Nearly two months ago, I was on a return visit to the emergency room, to deal with a concussion I had sustained during a bike accident. A doctor studied my MRI results for a while and then he talked to me, as another doctor and a nurse had already done, about Sidney Crosby.
Everyone in Concussion Land talks about Sidney Crosby. I heard one brain-injury patient who had been in a car accident several years earlier say, “Thank God for Sidney Crosby. Before Sidney, people just stared at me blankly when I told them about my injury. Sidney put this thing on the map.”
Several people in the waiting room at the clinic nodded. One woman added quietly, “Do you find you’re more emotional now than before your concussion – that you cr …” And before she could finish saying “cry,” all four patients in the room burst into tears. Which I found hilarious, but I was crying too.
The doctor on that particular night in emergency talked to me so much about Sidney Crosby, and in such a roundabout way, that I finally said, “Just give it to me straight, doc. Are you trying to tell me I’ll never play professional hockey again?”
He looked meaningfully over at the nurse and then made a note on my chart. I was bombing. Not that I cared, because one of the most striking and common symptoms of a concussion is feeling oneself permeated by what should be an alarming sense of detachment but is only a sense of detachment.
I had planned to go on holiday just before my accident. I have instead wandered – somewhat crookedly, as my balance is poor (like Sidney’s, I’m told!) – around my city, as if I hardly know it, sometimes to stirring effect. It’s another kind of holiday to see your town that way: I’ve felt as if it’s unknown to me and as if I’m about to leave it soon.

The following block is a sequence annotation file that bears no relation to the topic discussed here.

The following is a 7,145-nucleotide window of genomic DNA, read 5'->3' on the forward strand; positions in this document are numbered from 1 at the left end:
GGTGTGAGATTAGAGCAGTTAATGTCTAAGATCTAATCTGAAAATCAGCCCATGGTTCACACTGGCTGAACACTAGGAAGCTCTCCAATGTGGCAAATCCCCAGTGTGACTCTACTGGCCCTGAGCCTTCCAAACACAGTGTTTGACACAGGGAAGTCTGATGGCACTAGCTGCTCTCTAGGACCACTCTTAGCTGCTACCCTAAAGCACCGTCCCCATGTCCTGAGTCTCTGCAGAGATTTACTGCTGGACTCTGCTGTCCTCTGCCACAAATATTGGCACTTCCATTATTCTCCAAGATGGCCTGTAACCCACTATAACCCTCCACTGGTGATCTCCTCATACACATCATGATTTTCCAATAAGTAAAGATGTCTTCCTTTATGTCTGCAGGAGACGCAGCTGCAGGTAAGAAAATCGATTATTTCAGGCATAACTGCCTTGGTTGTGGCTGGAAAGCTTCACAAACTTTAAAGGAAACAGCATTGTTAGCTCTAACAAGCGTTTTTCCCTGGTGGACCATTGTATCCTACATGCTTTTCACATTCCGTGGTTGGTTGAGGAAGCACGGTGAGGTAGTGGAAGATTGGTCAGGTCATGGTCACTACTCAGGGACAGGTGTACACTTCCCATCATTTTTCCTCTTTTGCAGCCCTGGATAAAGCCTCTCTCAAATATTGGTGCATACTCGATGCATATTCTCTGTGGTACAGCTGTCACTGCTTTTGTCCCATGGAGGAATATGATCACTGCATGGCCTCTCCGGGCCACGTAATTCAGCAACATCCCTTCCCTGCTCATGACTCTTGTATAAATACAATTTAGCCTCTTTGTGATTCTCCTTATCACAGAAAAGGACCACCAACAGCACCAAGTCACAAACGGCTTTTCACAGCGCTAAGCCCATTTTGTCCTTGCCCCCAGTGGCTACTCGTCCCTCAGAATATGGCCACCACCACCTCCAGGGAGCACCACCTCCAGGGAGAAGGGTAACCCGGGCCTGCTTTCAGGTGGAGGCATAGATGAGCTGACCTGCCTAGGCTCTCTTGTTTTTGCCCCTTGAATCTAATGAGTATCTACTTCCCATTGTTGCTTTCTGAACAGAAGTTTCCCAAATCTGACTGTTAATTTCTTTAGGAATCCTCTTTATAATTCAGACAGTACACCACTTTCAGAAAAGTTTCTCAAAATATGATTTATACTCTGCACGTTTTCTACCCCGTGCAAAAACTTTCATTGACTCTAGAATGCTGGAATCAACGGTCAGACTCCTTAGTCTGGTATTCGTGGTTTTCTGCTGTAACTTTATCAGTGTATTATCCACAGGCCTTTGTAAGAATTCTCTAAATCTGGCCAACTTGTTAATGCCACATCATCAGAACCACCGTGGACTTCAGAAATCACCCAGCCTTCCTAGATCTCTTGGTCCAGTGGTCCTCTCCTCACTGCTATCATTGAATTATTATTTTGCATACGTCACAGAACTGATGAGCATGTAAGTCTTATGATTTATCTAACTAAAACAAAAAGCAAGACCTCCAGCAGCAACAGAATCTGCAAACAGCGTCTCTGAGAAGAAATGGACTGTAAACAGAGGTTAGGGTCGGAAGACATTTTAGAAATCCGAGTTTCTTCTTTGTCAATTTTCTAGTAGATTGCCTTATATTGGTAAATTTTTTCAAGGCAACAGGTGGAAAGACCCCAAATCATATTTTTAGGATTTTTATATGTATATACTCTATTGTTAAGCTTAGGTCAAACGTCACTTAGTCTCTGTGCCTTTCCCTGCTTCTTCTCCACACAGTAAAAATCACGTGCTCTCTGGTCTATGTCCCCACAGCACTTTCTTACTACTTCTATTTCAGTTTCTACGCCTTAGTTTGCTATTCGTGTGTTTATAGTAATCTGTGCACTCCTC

I’ve thought often of a study conducted in 2008 at the Centre for Research on Inner City Health at Toronto’s St. Michael’s Hospital, where I’ve been lucky enough receive much of my treatment. The study concluded that 53 per cent of the 904 men and women it examined who were in homeless shelters had sustained a traumatic brain injury, compared with an 8.5 per cent lifetime prevalence rate among the general population (according to U.S. figures).
Significantly, 70 per cent of those people had suffered their injury before they became homeless. A head injury can bring a loss of income and cognitive difficulties that cause issues with impulse control, all of which could lead a person to end up on the street. I’ve also wondered if the dissociation many concussion sufferers experience, including me, might contribute.
Possibly one loses an inappreciable factor, the part of oneself that fights to stay put, when an accident renders all things equally unfamiliar. I’ve looked up at a line of buildings and seen them as if there were the final scenes in a sad, vividly shot film.
Yet, in these past few weeks, I find, as I was told by a former boxer I would, that I have longer and longer periods of feeling normal and at home again.
I’m still tired, worn out by lightweight social contact. I have a friend and fellow writer, Eric Rutherford, who suffered a concussion around the same time as I did. As Eric put it, “Small talk, chat, even more than debate, is exhausting.”
Sound and light remain a problem, but the endless headache and pain in both eyes have lessened. There is neurological damage behind my left eye (the side I went down on, the bike helmet spit in two inside – so please, everyone, bike helmets). My left pupil is still, and may remain, huge. I lost more than 10 pounds, so pretty much half my body is covered by my left pupil now.
As well – and scientists had thought this impossible – since the accident, my spelling is worse.
But I’m coming around again, no question. When I arrived home, very early in the morning, after that last night in emergency, I had one of the most vivid dreams of my life. I was standing, wearing a simple dress, in the Antarctic, and around me were five or six beautiful and enormous penguins. It was very calm and one penguin in particular was looking down at me.
When I awoke, I lay there thinking about it, and realized that Sidney Crosby plays for the Pittsburgh Penguins, a fact I didn’t consciously know, as I don’t follow hockey. My unconscious is a lot sportier than I am, I guess.
I felt as if Sidney had come to tell me I’d be okay, and he was right. Thanks, Sidney.